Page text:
First Street and Willmar Avenue intersection is city's most deadly, and has been for years
WILLMAR -- Here's a quiz.
The intersection in Willmar with the most crashes is:
North Business 71 and 23rd Street Northeast; First Street and Willmar Avenue; First Street and 19th Avenue; Highway 12 and Lakeland Drive.
If you picked the intersection on North Business 71 by the Kandiyohi County Health and Human Services Building, you'd be wrong. Willmar Police Chief Jim Kulset doesn't even hesitate in coming up with the right answer: "First and Willmar."
Year after year, this busy intersection consistently ranks as one of the most crash-prone in town, he said. The second-worst intersection is at First Street and 19th Avenue.
"A lot of it is related to the increase in volume," Kulset said. "It all can be avoided by people paying attention to what they're doing and remembering they're in control of a 3,000-pound motor vehicle."
A string of severe crashes, some of them fatal, has city officials'-- and the public's --attention focused on the safety of North Business 71 where it intersects with 23rd Street Northeast.
But when Marilee Dorn, crime prevention officer for the Willmar Police Department, began digging through crash data from the past 18 months, the information told a different story.
Dorn retrieved and read every crash report filed in the city of Willmar from Jan. 1, 2008, through June 30, 2009. The city's major thoroughfares -- streets such as North Business 71, First Street, 19th Avenue and Highway 12 -- accounted for more than 300 crashes alone.
Fourteen of them occurred at the troubled North 71-23rd Street intersection. But the highest overall number of crashes occurred on South First Street -- 50 at First Street and Willmar Avenue in the past year and a half, and 28 at First Street and 19th Avenue.
"That is the worst intersection in town," Dorn said of the First Street and Willmar Avenue crossing.
Altogether, there were more than 130 crashes on First Street during the 18 months covered by Dorn's study.
It's a street with high traffic volume, so these findings were expected, Dorn said. But the study also revealed some surprises. On Highway 12, the main east-west artery through town, there were 64 crashes. About one-third of these occurred in a 10-block stretch from Second Street Southwest to the bridge just west of 11th Street.
Those 10 blocks include controlled intersections with Second Street, Third Street, Seventh Street and 10th Street, Dorn said. "They all have semaphores."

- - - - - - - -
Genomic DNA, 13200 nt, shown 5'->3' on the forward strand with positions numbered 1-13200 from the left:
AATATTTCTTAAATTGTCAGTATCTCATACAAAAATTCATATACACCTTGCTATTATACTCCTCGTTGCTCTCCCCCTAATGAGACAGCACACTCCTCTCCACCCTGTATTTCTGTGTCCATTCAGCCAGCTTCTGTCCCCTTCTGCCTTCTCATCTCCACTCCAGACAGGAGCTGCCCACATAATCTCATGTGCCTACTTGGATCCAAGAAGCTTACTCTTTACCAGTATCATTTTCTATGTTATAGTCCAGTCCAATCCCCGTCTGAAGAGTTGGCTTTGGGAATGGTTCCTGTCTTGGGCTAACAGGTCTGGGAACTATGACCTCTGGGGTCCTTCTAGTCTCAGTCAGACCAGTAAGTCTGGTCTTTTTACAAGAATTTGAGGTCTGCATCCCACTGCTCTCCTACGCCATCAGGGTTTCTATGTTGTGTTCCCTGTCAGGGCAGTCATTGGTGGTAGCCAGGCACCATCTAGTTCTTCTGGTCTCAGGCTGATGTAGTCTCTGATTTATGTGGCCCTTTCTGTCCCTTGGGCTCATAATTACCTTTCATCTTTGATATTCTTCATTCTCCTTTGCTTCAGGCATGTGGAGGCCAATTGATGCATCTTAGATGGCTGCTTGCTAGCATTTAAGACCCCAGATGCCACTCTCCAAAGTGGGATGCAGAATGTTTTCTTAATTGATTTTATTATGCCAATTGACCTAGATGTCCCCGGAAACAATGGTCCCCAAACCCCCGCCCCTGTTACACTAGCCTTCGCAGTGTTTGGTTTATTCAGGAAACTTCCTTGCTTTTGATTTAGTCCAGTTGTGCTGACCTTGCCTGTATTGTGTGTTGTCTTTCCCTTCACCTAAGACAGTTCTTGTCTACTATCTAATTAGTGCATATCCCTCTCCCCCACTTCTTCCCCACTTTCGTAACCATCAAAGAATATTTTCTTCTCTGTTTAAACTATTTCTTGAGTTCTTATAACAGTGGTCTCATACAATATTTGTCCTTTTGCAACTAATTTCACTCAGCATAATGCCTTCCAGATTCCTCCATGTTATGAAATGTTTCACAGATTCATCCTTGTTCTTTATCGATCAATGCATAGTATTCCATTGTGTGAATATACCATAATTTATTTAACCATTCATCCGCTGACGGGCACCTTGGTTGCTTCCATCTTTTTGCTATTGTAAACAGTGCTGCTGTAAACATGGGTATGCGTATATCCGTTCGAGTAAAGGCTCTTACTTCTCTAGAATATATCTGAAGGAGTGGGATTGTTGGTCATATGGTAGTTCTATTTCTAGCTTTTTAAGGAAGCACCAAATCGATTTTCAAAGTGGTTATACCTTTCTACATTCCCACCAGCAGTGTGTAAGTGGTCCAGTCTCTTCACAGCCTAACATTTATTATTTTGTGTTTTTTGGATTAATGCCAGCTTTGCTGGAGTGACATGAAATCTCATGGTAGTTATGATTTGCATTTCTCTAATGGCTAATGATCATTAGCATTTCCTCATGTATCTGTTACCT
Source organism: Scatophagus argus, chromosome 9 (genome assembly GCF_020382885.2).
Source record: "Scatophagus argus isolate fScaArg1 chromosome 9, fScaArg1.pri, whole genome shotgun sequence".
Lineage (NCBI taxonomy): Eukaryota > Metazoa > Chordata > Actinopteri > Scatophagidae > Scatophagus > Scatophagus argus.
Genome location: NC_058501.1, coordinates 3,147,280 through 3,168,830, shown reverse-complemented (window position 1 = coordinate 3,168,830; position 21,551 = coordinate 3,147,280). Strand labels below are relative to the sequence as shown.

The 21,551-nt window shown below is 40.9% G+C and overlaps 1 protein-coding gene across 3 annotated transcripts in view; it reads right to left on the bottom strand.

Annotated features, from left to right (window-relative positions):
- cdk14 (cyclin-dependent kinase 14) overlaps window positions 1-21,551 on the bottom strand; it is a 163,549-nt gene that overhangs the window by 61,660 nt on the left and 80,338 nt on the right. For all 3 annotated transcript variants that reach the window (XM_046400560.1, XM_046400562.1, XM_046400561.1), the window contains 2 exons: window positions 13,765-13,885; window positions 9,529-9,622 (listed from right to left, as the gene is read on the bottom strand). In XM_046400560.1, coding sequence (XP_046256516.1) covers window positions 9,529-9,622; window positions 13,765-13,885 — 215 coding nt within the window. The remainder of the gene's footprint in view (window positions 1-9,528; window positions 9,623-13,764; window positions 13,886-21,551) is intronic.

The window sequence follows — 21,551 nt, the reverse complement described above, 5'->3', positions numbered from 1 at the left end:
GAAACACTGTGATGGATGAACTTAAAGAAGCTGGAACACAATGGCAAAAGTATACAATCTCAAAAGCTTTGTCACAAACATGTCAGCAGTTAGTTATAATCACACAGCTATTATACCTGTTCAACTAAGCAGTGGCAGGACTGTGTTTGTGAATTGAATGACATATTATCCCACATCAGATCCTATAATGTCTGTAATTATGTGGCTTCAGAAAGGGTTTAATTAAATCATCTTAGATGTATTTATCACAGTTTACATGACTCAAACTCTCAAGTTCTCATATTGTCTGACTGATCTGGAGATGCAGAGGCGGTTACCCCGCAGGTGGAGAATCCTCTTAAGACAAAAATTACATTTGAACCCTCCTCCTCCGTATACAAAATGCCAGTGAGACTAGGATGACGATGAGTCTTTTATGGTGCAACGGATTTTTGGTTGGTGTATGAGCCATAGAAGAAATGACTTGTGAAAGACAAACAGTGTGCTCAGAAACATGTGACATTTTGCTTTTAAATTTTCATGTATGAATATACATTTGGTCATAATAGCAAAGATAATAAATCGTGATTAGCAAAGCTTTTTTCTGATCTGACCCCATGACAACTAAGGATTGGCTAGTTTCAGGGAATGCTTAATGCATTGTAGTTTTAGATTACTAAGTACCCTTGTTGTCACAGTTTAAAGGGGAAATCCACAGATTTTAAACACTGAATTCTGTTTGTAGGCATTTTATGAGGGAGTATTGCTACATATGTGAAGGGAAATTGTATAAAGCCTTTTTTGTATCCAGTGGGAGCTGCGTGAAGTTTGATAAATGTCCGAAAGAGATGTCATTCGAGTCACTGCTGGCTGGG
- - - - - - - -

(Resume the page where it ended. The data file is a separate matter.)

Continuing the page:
On the short stretch of Ella Avenue between First and Seventh Streets, six crashes were recorded. Another eight crashes happened at the intersection of Ella and First Street.
"This surprised me," Dorn said.
Another unexpected trouble spot: the intersection of 19th Avenue and 15th Street Southwest, where five crashes were recorded during the 18 months that Dorn studied.
"These are people blowing the light or somebody turning right in front of another vehicle," she said.
Speeds tend to be lower at these intersections, so there have been fewer crash-related injuries -- and comparatively less attention from the public -- than at North Business 71 and 23rd Street, Kulset said.
"That fuels perceptions, no question," he said.
But regardless of where they happen, crashes are costly and problematical, he said.
Signal lights have been suggested as one solution to making the North Business 71 intersection safer, but there's little actual evidence this would help, and in fact there's anecdotal evidence they might actually increase the crash rate, Kulset said.
He points to Willmar's two worst intersections as an example. "If you look at them, they're all controlled by a semaphore," he said. "Our top five have almost consistently been semaphored intersections."
Semaphores can help control traffic at an intersection but they don't directly prevent crashes, Dorn said. "They depend on people adhering to the law."
The single most important strategy for lowering the crash incidence? It's the reduction of human error, she and Kulset said.
The vast majority of crashes are due in some way to driver error -- drinking, speeding or inattentiveness, for instance -- and are considered preventable, Kulset said.
"It seems like as a society we're much more in a hurry than we used to be and we're multi-tasking. It doesn't seem we put the responsibility and emphasis on driving that we could or should," he said. "It goes back to responsibility on the part of people who operate motor vehicles. In a perfect world we wouldn't need the police."